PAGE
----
As he watched and waited while more than a hundred players came off of the NFL draft board ahead of him, Fresno State safety Phillip Thomas fought to keep his emotions in check.
As a unanimous first-team all-American selection by the American Football Coaches Association, the Associated Press and Football Writers Association, Thomas was expected to be drafted either late in the second round or somewhere in the third round.
But both rounds came and went on Friday, and Thomas remained available.
Then on Saturday afternoon, at the 119th selection of the draft (22nd of the fourth round), Thomas’s phone rang and the team he grew up cheering for – the Washington Redskins – was on the other end, bringing a huge wave of relief.
“I started getting a little anxious, going throughout the whole draft, watching everybody get picked,” Thomas said via conference call. “But I knew God had a plan for me, and all I needed to do was wait. I couldn’t be happier with where I’m going now.”
Thomas, who led the nation with eight interceptions in 2012, admitted that the snubs prior to his selection did sting.
But now, his goal is to use the long wait as motivation.
“I’m going to come in and give it all I got,” Thomas said. “I feel like I’m going to be the steal of the draft.”
Thomas had contact with the Redskins both at the Senior Bowl in January and the NFL Scouting Combine in February. Then on April 10, Washington hosted him for a pre-draft visit.
“I met with all the coaches, [secondary] coach Raheem [Morris], coach Shanahan,” Thomas said. “We all talked and they liked me a lot, and they like what I have to offer at the safety spot and just being the ball hawk and all the instincts I have. We just sat down, ate dinner, looked at some film, and that’s basically what we did.”
Thomas has some experience playing in the 3-4 defense, which Washington runs. Fresno State switched to that defense Thomas’s senior season, and he thrived, recording 84 tackles (20 more than his junior year), eight interceptions (five more than in 2011) and four forced fumbles (two more than his junior season).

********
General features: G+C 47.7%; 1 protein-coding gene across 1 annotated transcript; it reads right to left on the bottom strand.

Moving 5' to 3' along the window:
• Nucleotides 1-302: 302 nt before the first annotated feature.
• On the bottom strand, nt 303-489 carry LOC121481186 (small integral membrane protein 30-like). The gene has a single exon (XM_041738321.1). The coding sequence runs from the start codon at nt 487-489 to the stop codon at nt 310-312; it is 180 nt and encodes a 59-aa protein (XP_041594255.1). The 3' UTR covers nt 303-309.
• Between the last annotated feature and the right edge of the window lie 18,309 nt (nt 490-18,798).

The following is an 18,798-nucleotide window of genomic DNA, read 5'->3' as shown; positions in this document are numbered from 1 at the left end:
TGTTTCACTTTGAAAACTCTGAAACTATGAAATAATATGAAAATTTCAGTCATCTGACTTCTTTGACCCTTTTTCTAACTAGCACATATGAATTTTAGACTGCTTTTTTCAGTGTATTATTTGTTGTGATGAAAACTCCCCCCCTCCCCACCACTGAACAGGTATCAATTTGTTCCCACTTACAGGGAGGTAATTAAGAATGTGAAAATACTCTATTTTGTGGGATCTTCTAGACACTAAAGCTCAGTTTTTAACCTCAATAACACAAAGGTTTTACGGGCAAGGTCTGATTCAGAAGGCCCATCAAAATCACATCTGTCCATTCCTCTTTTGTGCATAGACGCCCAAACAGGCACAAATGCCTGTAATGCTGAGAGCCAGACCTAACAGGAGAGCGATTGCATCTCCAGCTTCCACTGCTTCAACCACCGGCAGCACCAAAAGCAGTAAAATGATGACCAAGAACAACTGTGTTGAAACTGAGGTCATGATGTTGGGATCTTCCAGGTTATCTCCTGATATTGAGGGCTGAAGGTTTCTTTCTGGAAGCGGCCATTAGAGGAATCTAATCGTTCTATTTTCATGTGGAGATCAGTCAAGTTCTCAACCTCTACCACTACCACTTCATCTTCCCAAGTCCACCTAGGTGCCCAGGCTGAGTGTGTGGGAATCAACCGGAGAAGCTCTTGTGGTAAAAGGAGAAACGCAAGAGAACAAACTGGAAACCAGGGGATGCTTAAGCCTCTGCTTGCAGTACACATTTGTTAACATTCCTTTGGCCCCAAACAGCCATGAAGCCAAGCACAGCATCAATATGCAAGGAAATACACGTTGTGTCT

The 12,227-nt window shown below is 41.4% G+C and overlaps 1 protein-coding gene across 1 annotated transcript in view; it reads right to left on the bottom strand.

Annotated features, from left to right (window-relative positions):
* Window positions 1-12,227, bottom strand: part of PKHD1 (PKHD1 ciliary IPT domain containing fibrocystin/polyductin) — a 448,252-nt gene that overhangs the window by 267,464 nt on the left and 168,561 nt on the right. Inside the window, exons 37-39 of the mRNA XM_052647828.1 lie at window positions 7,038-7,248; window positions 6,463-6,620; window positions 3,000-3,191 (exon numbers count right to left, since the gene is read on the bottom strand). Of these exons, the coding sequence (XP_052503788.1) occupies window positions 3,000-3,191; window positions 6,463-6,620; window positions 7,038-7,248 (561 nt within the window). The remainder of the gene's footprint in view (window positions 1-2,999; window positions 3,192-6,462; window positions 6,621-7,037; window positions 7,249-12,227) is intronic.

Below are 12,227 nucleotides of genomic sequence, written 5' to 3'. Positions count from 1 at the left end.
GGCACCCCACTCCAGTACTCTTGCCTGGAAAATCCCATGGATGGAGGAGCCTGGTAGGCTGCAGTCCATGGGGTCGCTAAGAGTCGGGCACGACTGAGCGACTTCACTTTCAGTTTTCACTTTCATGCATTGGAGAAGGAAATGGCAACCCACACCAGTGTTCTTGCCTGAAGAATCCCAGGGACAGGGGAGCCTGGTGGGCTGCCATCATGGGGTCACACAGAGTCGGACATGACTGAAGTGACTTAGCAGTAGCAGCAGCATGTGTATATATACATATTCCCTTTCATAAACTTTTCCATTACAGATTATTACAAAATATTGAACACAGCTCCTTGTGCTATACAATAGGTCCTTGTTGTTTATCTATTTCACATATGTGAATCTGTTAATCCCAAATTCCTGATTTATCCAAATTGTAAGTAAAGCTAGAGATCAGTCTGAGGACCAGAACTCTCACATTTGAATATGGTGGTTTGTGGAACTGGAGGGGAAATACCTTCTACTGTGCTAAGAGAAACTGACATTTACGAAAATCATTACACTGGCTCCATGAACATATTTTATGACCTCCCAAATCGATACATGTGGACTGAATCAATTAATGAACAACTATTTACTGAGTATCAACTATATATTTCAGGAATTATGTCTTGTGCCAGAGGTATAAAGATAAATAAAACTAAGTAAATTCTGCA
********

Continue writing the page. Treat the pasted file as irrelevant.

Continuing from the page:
“We changed our whole defense around, and being in the 3-4 defense, we created a lot of pressure and do a lot of things,” Thomas said. “I was able to just play a little bit looser and use my instincts to be what I always knew I was.”
Having grown up a Redskins fan, he is well aware that the secondary is an area that Washington needed to upgrade this offseason. The Redskins haven’t had stability in their secondary until 2007, when Sean Taylor was injured and then murdered.
Thomas calls Taylor his favorite Redskin of all time, and now he hopes that his versatility and ball skills will help him become an impact player for Washington.
“My style of play, I feel like it allows me to play both [safety positions],” Shanahan said. “I’m great at getting the ball when it’s in the air, but also, I did a lot of things as far as blitzing and playing in the box, so I feel like I can do both. I feel like I’m an interchangeable safety that can make plays in the box and in the high hole and get the ball when it’s in the air.”
Thomas became the second defensive back selected by Washington this weekend. The team on Friday night took cornerback David Amerson in the second round, giving them the two players that led the nation in interceptions the past two seasons. (Amerson recorded a NCAA-high 13 picks in 2011).
The last time the Redskins selected two defensive backs in the first 119 picks of the draft was 1969 when Washington selected UTEP’s Eugene Epps 46th overall and Colorado State’s Bill Kishman 114th.
Washington has taken a player with the 119th overall pick six times in franchise history. The last two selections were 2012 (Keenan Robinson) and 1981 (Dexter Manley).
More draft coverage from The Post:
The Early Lead: After horrific knee injury, Lattimore is drafted by 49ers
The Early Lead: Smith goes to Jets, has Sanchez in his sights
The Early Lead: Te’o goes to Chargers in Round 2
The Early Lead: Honey Badger says Patrick Paterson helped him get to Arizona